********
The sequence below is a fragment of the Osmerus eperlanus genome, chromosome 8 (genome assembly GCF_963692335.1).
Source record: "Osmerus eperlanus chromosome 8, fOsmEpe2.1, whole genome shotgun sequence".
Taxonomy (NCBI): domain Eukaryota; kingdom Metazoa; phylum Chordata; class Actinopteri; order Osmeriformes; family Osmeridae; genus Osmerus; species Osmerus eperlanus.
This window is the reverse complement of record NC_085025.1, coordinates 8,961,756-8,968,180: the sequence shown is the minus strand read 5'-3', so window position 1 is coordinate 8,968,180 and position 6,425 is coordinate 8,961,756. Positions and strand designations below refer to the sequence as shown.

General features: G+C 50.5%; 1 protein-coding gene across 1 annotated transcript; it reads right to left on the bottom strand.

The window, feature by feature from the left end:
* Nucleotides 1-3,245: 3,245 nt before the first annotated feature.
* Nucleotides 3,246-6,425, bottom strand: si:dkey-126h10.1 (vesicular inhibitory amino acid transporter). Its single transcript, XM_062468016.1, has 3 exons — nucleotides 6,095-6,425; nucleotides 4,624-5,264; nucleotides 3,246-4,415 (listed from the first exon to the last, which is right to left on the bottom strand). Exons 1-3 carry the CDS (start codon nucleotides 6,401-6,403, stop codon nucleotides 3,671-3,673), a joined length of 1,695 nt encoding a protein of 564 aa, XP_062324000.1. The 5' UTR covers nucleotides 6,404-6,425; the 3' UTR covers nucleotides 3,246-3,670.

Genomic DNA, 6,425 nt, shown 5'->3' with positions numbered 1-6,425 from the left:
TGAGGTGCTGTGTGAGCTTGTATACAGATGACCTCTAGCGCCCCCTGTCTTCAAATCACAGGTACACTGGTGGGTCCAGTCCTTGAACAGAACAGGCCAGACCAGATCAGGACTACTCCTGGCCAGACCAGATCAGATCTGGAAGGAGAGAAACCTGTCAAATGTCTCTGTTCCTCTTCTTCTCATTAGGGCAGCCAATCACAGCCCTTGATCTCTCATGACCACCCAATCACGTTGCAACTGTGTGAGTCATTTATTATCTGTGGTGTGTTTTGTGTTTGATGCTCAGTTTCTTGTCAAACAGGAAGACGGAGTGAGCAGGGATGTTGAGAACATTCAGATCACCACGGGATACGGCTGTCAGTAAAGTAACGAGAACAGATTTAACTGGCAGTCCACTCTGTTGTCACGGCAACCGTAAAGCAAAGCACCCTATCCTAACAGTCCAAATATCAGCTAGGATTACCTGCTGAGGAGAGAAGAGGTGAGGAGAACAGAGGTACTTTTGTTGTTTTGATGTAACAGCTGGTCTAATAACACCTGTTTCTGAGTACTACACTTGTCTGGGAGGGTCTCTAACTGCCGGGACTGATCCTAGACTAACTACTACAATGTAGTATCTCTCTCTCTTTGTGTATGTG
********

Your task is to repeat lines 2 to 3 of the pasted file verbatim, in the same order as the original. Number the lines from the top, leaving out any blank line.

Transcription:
Source record: "Osmerus eperlanus chromosome 8, fOsmEpe2.1, whole genome shotgun sequence".
Taxonomy (NCBI): domain Eukaryota; kingdom Metazoa; phylum Chordata; class Actinopteri; order Osmeriformes; family Osmeridae; genus Osmerus; species Osmerus eperlanus.